11 Facts You Need To Know About The Safari Rally

Learn more about the Safari Rally through the lens of Kenyan photographer Mohamed 'Mo' Amin.

By Mohamed Amin Foundation

Rauno Aaltonen & Lofty Drews (1981) by Mohamed AminMohamed Amin Foundation

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#1: The toughest rally in the world

Every Easter Kenya would be at centre stage for arguably the toughest rally in the world: The Safari Rally. This became a testing ground for reliability in production cars, as most times 90% of the entrants would not make it to the finish ramp. 

Zully Remtulla & Nizar Jivani (1975) by Mohamed AminMohamed Amin Foundation

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#2: A drive through East Africa

The rally crosses through East Africa, leaving its victims along the way: broken down, stuck in the mud or fighting to cope with the cruel heat of Africa. 

Robin Ulyate & Ivan Smith (1974) by Mohamed AminMohamed Amin Foundation

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#3: The distance

The rally route varies from year to year and averages 3,000 to 4,000 kilometres in distance. Initially, the rally used to start in Kenya, passed through Tanzania and Uganda and came back into Kenya to finish in Nairobi. After 1974, the rally was staged within the borders of Kenya. However, the gruelling nature of this rally was not tamed at all; it was just as challenging for both car and driver.

President Kenyatta waits for the next Safari Rally car (1975) by Mohamed AminMohamed Amin Foundation

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#4: The finish line

Nairobi would be the start and finish point for the rally. The iconic Kenyatta International Conference Centre was the stage for the flag off and the finish to welcome the drivers. 

Bjorn Waldegard & Hans Thorszelius (1978) by Mohamed AminMohamed Amin Foundation

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#5: The ultimate test for the driver and his car

The route was littered with hazards; from wildlife, fine dust clogging the cars and blinding the drivers, to man-sized boulders that would punish both drivers and tore off the suspensions of vehicles.

Jean-Francois Piot & Jacques Jaubert (1974) by Mohamed AminMohamed Amin Foundation

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#6: African roads

African roads are not for the faint-hearted. You had to have strong willpower to brave the course, besides driving like a bat out of hell! Ironically, one could never really prepare for the Safari Rally.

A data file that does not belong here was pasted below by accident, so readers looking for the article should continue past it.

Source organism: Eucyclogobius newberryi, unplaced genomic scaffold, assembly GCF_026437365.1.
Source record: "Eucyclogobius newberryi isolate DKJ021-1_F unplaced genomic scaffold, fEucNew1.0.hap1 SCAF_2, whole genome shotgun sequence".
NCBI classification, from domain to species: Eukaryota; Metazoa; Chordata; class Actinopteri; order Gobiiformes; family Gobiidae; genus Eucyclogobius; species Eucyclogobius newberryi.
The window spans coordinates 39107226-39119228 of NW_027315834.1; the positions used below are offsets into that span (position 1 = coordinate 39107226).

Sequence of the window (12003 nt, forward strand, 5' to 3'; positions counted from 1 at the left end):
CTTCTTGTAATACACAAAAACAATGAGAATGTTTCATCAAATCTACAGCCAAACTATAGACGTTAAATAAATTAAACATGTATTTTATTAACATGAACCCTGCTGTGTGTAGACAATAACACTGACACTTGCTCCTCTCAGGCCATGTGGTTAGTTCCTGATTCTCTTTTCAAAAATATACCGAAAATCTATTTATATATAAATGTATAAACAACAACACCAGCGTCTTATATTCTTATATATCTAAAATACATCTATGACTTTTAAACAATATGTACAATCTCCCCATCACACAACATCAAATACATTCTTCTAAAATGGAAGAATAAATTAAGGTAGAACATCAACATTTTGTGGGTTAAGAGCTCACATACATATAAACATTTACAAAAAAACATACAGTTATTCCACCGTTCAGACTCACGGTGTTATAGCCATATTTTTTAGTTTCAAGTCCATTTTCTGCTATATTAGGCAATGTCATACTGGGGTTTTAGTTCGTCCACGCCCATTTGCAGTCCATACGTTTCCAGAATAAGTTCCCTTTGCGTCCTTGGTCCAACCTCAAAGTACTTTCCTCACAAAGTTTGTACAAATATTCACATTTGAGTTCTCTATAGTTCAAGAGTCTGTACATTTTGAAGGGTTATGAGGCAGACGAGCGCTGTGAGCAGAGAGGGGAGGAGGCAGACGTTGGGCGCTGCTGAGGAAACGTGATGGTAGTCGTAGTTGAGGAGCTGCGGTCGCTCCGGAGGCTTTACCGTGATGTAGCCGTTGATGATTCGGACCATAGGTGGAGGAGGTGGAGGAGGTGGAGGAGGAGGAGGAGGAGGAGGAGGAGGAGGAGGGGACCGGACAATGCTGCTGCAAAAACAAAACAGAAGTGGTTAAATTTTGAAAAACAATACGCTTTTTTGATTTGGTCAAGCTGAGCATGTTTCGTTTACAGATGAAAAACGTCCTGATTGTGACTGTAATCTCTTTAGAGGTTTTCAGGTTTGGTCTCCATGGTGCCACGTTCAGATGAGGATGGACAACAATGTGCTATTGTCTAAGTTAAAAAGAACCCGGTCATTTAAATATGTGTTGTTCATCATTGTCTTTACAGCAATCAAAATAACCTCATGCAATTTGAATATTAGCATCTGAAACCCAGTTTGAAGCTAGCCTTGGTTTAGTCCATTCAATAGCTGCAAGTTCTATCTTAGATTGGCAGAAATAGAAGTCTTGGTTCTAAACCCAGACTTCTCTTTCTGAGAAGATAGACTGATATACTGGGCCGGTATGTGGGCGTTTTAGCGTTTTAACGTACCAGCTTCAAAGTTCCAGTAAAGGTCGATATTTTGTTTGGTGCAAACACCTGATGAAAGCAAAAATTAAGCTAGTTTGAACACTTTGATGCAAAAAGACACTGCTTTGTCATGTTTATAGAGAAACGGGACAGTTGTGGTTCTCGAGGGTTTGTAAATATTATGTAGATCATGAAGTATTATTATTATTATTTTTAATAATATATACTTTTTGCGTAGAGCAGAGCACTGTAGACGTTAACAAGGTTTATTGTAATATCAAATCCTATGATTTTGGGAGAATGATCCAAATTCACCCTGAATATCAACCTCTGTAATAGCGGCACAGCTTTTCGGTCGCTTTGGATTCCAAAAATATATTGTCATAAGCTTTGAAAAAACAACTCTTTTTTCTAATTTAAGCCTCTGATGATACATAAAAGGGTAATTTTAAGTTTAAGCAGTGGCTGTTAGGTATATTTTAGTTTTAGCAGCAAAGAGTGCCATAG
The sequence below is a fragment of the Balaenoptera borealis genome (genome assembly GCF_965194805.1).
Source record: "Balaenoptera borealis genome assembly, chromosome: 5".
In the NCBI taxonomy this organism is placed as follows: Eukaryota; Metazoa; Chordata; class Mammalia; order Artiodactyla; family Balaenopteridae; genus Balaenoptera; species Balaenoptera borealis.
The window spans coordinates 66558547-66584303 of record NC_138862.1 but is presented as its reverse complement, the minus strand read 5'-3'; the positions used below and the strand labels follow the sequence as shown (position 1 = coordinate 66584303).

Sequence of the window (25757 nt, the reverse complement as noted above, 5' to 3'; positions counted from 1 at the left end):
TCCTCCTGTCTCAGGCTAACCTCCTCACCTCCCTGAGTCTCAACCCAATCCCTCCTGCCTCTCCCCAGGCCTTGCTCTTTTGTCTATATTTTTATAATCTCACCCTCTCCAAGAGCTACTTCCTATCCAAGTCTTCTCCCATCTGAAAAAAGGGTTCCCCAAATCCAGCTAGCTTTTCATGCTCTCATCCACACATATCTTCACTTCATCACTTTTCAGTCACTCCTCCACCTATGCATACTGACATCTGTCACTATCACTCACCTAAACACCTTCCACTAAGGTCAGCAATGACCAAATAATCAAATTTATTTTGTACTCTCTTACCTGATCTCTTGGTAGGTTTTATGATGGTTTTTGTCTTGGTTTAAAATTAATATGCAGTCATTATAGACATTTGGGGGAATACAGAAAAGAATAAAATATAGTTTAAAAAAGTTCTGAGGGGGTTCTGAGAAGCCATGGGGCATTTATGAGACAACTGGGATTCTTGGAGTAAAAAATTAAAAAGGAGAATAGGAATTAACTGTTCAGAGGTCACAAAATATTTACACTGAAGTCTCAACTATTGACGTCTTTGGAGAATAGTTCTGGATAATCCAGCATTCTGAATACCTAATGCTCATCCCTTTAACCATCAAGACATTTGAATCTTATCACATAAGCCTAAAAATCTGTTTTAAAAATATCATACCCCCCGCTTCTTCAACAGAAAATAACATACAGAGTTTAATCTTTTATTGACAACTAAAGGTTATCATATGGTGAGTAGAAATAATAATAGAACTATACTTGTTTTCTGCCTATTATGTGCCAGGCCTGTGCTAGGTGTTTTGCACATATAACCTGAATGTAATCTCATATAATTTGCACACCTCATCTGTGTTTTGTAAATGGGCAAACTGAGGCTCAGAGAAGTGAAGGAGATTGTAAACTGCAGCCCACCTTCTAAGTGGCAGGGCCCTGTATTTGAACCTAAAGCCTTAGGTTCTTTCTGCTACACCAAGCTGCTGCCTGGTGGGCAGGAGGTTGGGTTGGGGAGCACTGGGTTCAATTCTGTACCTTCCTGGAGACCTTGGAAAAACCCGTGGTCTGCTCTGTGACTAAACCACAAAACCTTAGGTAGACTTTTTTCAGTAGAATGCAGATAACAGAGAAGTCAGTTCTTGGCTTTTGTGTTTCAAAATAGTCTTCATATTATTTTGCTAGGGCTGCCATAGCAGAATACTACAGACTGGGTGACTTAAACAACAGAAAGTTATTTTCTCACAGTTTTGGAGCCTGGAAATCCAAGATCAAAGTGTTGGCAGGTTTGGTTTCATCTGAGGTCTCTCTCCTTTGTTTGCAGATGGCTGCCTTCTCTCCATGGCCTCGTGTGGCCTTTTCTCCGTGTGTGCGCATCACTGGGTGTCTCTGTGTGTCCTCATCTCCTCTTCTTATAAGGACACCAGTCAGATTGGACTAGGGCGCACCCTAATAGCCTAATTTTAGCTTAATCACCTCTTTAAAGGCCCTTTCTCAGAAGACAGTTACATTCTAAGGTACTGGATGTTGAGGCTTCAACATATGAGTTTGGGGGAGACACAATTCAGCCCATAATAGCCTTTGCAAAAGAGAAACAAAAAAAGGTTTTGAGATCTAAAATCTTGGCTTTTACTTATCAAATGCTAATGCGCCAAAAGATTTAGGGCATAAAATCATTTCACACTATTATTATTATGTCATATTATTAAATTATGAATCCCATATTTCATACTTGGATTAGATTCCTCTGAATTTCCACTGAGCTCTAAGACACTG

Andrew Cowan & Klaus Kaiser (1980) by Mohamed AminMohamed Amin Foundation

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#7: Rainy season

The annual event was held right in the middle of the rainy season in Kenya. Drivers had to navigate through swelling rivers, flooded roads, black-cotton covered trails, as torrential rain pounded down. Rain and mud not only claimed the vast majority of cars lost in the Safari Rally, but also the lives of some drivers and spectators.

Mahesh M. Patel & Shirish Patel (1978) by Mohamed AminMohamed Amin Foundation

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Some years the route would be dry allowing lots of teams to finish. On the other hand, some years would see terrible flooding, so much so that stages had to be re-routed or cancelled outright. Drivers would sometimes have to fight it out for hours over a section that would otherwise have taken just a few minutes.

Mohamed Amin films the East African Safari Rally (1979)Mohamed Amin Foundation

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#8: Mo Amin

Mo Amin would document the rally 26 times. His archive includes more than 100,000 photographs of the event. 

Prem & Pauru Choda (1975) by Mohamed AminMohamed Amin Foundation

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#9: What's in the name

Originally named the 'Coronation Rally' in honour of Queen Elizabeth II, the event name was later changed. Since 1974, it has been known as the Safari Rally.

Rauno Aaltonen & Lofty Drews (1979) by Mohamed AminMohamed Amin Foundation

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#10: Along came the legends

Some of the world's greatest drivers would come together for the Safari Rally. The first Safari Rally - or "Coronation Rally" - was won by Allan Dix and Johnny Larsen in a VW Beetle. Later, more local drivers would show off their skills and go on to become Kenyan legends. 'The Unsinkable Seven' was the nickname given to the drivers and co-drivers of the seven out of eighty-four cars that made it to the finish line of the 1963 Rally. This was the first time that the Rally was included as a qualifying round for the RAC World Rally Championship. One of the drivers was Joginder Singh, known as the 'Flying Sikh', as he was the first man to win the Safari Rally three times and the first Sikh driver ever to win an international rally.

Ove Andersson & Arne Hertz (1975) by Mohamed AminMohamed Amin Foundation

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#11: Short break

In 2021, the Safari Rally returned to Kenya following a 19-year hiatus. In 2002, the Rally was removed from the World Rally Championship calendar but, following the success of its return, it is due to continue until at least 2023.

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